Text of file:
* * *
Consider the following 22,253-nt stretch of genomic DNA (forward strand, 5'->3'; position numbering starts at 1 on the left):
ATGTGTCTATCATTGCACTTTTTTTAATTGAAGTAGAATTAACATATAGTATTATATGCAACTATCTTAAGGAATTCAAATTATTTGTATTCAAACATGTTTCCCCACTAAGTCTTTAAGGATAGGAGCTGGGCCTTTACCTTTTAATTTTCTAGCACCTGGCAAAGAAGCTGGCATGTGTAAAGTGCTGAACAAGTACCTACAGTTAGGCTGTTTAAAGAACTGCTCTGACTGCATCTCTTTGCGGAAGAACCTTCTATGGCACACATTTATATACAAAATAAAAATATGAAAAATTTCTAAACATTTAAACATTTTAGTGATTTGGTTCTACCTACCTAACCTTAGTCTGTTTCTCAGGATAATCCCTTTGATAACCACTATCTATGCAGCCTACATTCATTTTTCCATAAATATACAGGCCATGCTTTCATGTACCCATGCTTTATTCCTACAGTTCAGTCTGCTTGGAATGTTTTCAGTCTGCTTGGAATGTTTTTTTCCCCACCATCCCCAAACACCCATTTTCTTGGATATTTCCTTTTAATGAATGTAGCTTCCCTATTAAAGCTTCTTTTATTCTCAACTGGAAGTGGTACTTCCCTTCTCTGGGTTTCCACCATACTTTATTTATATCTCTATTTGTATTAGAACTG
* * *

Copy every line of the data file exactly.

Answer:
Consider the following 22,253-nt stretch of genomic DNA (forward strand, 5'->3'; position numbering starts at 1 on the left):
ATGTGTCTATCATTGCACTTTTTTTAATTGAAGTAGAATTAACATATAGTATTATATGCAACTATCTTAAGGAATTCAAATTATTTGTATTCAAACATGTTTCCCCACTAAGTCTTTAAGGATAGGAGCTGGGCCTTTACCTTTTAATTTTCTAGCACCTGGCAAAGAAGCTGGCATGTGTAAAGTGCTGAACAAGTACCTACAGTTAGGCTGTTTAAAGAACTGCTCTGACTGCATCTCTTTGCGGAAGAACCTTCTATGGCACACATTTATATACAAAATAAAAATATGAAAAATTTCTAAACATTTAAACATTTTAGTGATTTGGTTCTACCTACCTAACCTTAGTCTGTTTCTCAGGATAATCCCTTTGATAACCACTATCTATGCAGCCTACATTCATTTTTCCATAAATATACAGGCCATGCTTTCATGTACCCATGCTTTATTCCTACAGTTCAGTCTGCTTGGAATGTTTTCAGTCTGCTTGGAATGTTTTTTTCCCCACCATCCCCAAACACCCATTTTCTTGGATATTTCCTTTTAATGAATGTAGCTTCCCTATTAAAGCTTCTTTTATTCTCAACTGGAAGTGGTACTTCCCTTCTCTGGGTTTCCACCATACTTTATTTATATCTCTATTTGTATTAGAACTG